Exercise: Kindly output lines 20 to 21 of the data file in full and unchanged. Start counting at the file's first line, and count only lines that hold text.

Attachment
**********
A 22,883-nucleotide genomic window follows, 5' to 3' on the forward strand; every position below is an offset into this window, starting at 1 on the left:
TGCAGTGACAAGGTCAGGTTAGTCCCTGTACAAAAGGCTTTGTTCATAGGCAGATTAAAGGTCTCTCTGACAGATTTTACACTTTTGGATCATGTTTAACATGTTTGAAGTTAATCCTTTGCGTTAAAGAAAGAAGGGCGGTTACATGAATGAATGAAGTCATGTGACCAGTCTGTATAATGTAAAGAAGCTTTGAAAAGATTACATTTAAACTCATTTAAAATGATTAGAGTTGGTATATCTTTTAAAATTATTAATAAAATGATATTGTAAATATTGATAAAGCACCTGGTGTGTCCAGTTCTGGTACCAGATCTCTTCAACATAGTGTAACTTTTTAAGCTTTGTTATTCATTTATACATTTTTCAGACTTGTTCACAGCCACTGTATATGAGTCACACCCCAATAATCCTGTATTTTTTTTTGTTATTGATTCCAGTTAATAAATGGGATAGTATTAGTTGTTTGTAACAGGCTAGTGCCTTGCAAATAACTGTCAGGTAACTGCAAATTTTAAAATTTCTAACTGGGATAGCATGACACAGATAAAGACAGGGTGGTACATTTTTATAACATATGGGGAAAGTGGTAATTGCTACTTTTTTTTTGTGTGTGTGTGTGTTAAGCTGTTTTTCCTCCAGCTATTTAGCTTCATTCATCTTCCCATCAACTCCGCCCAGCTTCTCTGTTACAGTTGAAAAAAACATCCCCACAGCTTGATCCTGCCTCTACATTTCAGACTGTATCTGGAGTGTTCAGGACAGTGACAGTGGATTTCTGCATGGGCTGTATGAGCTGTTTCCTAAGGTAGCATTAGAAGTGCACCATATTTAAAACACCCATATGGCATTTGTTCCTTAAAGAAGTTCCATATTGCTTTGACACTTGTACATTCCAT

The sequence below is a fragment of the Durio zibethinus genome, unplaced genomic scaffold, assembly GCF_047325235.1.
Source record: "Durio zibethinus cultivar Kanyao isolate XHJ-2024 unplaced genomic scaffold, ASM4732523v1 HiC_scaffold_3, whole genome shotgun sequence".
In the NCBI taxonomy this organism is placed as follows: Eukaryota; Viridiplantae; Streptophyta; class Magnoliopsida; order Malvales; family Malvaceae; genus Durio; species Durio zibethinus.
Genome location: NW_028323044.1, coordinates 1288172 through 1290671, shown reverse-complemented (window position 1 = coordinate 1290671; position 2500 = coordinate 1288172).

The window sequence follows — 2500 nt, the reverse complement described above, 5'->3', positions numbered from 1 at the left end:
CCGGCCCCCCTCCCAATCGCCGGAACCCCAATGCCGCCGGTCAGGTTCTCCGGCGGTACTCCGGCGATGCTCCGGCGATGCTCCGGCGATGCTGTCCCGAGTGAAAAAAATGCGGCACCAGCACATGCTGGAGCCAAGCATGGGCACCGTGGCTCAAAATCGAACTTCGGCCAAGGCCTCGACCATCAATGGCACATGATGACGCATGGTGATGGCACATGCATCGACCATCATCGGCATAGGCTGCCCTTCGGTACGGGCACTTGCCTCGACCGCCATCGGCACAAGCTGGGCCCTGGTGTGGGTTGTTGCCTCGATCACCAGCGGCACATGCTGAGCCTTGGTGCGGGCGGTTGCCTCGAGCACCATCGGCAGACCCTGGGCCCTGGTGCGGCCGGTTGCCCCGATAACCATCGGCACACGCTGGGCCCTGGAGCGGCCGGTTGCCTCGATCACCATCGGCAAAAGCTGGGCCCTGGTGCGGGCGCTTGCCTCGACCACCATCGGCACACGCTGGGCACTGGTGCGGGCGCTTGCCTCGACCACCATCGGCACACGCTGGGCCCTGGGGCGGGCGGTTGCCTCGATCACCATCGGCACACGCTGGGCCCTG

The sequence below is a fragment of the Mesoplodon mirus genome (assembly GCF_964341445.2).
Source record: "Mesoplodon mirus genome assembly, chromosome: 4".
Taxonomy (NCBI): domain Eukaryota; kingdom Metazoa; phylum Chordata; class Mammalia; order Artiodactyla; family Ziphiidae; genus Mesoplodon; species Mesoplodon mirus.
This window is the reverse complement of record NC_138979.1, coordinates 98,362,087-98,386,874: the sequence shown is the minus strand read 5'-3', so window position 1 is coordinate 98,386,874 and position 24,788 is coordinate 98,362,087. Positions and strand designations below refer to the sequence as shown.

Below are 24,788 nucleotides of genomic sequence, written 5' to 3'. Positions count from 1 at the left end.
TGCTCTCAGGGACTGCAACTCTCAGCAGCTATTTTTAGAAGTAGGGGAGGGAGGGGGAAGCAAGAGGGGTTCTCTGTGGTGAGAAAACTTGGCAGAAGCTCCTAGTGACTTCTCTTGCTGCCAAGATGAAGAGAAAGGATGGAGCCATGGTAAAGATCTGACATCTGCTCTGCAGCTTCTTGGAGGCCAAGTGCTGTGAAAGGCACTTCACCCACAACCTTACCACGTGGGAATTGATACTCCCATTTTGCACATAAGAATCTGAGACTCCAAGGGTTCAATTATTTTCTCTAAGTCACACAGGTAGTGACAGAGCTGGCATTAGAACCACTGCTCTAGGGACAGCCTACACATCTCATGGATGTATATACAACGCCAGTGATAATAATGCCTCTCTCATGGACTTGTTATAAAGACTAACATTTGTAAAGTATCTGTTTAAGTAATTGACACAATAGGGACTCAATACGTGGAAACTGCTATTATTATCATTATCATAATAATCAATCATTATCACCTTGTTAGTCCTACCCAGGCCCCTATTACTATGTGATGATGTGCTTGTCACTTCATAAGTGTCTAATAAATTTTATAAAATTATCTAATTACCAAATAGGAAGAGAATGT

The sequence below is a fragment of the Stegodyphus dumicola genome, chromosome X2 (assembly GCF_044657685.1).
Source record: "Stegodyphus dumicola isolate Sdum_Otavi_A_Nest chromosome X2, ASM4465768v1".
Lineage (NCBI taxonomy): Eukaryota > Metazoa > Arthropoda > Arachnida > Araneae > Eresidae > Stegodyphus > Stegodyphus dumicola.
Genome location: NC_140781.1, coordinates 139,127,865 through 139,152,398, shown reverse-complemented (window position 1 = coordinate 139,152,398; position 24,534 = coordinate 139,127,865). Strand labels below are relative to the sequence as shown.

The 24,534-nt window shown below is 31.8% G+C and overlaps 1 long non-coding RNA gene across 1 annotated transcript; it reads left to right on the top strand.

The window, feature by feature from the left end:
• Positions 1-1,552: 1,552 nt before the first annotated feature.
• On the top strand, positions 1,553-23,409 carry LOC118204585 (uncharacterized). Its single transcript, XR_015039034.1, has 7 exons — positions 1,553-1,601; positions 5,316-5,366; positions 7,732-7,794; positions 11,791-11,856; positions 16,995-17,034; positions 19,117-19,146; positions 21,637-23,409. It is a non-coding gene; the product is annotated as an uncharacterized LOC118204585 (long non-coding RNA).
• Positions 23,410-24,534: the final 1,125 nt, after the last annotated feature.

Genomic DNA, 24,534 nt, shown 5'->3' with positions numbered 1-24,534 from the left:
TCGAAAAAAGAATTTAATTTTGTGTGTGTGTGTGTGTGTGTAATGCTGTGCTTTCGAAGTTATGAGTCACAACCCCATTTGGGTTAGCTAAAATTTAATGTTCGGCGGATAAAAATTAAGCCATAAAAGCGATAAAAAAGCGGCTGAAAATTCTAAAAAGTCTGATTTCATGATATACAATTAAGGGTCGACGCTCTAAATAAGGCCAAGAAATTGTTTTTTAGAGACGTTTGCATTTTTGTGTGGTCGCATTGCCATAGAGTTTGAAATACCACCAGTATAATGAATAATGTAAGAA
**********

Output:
The window, feature by feature from the left end:
• Positions 1-1,552: 1,552 nt before the first annotated feature.